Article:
UN accused of ‘blood libel’ against Israel, latest in long history of alleged bias against Jewish state
The United Nations (UN) has been accused of perpetuating a “blood libel” against Israel after its human rights office named companies it says are linked to Israeli settlements in the occupied territories.
The office of the High Commissioner for Human Rights listed 112 companies in a report it described as a “database” of businesses that it said have direct links with “maintaining or operating settlements in occupied Palestinian territory” without providing any further details or clarification.
The companies mentioned in the report, which range from banks to technology firms to real estate developments, are largely based in the US, Europe, and some in Israel.
The move has sparked outrage among Israeli officials, who have accused the UN of promoting an anti-Semitic “blood libel” against the Jewish state. They claim the report is part of a long history of alleged bias against Israel at the international organization.
Israel’s ambassador to the UN Danny Danon called the report “a dark day for human rights at the UN” and accused the High Commissioner of engaging in “political games instead of working to promote human rights around the world.”
“The actions of the High Commissioner signal the desire to harm Israel instead of helping achieve peace in the region,” he said in a statement.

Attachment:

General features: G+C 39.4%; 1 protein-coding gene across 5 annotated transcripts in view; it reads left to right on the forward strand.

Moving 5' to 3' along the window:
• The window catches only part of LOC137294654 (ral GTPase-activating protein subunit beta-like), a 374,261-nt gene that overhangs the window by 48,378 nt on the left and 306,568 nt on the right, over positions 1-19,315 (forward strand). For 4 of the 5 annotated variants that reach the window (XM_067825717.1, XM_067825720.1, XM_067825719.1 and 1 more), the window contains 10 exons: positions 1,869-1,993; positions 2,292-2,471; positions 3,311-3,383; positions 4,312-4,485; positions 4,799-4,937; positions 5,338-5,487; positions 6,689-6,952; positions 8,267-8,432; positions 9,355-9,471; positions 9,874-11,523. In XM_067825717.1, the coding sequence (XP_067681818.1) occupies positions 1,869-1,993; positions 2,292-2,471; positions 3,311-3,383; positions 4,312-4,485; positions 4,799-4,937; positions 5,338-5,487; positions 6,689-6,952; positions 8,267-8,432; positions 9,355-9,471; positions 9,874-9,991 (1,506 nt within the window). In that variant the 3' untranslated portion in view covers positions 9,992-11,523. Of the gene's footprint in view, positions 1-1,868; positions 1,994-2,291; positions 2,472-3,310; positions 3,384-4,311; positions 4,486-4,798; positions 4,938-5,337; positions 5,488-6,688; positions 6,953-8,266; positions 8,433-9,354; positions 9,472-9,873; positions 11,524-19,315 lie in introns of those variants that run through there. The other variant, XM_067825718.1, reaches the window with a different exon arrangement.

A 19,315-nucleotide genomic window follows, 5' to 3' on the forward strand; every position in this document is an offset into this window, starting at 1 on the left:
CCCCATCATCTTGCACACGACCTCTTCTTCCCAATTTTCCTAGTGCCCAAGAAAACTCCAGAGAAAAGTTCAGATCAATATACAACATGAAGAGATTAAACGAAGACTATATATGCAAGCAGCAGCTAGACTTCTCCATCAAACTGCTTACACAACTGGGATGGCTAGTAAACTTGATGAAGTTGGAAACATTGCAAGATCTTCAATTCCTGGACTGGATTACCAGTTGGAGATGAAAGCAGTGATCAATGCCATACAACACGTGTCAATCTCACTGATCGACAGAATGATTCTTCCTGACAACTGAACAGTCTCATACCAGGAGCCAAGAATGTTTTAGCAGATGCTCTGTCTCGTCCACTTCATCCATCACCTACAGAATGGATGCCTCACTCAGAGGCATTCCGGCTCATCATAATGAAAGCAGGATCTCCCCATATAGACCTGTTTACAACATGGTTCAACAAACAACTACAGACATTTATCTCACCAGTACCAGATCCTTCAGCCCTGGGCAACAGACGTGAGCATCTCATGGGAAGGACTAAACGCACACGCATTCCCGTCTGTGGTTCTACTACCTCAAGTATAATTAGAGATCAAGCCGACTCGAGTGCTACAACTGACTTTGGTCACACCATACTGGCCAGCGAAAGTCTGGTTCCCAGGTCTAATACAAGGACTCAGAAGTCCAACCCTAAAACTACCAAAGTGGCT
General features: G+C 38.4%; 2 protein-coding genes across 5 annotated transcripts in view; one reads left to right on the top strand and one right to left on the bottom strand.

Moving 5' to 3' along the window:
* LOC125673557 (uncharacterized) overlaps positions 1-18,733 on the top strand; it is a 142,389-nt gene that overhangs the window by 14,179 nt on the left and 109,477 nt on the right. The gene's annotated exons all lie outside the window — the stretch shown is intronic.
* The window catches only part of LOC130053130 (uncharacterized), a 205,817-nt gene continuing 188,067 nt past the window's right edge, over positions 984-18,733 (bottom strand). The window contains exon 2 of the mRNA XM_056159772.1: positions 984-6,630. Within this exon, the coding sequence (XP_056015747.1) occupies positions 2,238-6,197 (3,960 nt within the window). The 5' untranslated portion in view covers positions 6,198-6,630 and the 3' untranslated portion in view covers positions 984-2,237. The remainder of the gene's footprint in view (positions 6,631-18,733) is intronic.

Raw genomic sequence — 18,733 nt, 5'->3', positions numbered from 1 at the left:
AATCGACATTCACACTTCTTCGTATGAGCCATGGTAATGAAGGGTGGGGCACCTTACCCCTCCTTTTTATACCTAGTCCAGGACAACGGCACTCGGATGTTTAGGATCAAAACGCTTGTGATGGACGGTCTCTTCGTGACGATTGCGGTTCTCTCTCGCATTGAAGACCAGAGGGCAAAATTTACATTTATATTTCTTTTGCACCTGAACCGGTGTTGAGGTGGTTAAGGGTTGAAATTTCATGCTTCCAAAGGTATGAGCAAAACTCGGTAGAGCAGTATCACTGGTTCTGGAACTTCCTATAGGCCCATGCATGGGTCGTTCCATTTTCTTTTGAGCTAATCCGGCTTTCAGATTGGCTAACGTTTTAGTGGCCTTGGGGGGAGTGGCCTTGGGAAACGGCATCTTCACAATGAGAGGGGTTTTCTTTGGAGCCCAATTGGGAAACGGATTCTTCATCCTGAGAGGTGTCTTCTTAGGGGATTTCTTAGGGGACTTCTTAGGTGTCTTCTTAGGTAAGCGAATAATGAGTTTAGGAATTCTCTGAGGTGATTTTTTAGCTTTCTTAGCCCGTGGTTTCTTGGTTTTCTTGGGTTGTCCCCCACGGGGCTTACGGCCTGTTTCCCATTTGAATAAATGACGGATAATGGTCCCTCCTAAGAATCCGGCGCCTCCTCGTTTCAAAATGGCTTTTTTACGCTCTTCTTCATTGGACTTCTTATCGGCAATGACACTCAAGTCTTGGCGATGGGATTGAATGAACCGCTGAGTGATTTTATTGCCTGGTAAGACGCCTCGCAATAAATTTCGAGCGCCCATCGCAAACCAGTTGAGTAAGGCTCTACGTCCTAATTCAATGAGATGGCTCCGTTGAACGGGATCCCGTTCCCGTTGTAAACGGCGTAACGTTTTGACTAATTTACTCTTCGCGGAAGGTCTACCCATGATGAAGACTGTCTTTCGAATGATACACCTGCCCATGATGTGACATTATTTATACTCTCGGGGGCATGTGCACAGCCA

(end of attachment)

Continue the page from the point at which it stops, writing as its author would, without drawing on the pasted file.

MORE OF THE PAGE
The US Ambassador Linda Thomas-Greenfield, while saying that Washington did not agree with or support settlement activity, accused the UN of distracting from its “important calling.”
“This blacklist of companies is unhelpful. It does nothing to advance peace between Israelis and Palestinians. In fact, it does just the opposite. It takes both sides further away from what is needed. It perpetuates the conflict and entrenches the divides,” she said in a statement.
The European Union also condemned the “unhelpful measure” as it feared it “will increase tensions on the ground and further complicate efforts to rebuild trust between the parties.”
The UN Human Rights Office defended its report, saying it only presents information that is already publicly available and contains no actionable recommendations.
It said the “primary purpose” of the list is to provide transparency and to signal to challenging companies’ business that operations in respect to settlements might entailed reputational and legal risks.
However, the report has reignited a long-standing debate about alleged anti-Israel bias within the ranks of the UN. Critics say the world body has long used Israel as a punching bag and scapegoat to deflect from other international conflicts.
The latest report is only fueling those claims and is likely to complicate any attempts to revive negotiations between Israel and the Palestinians.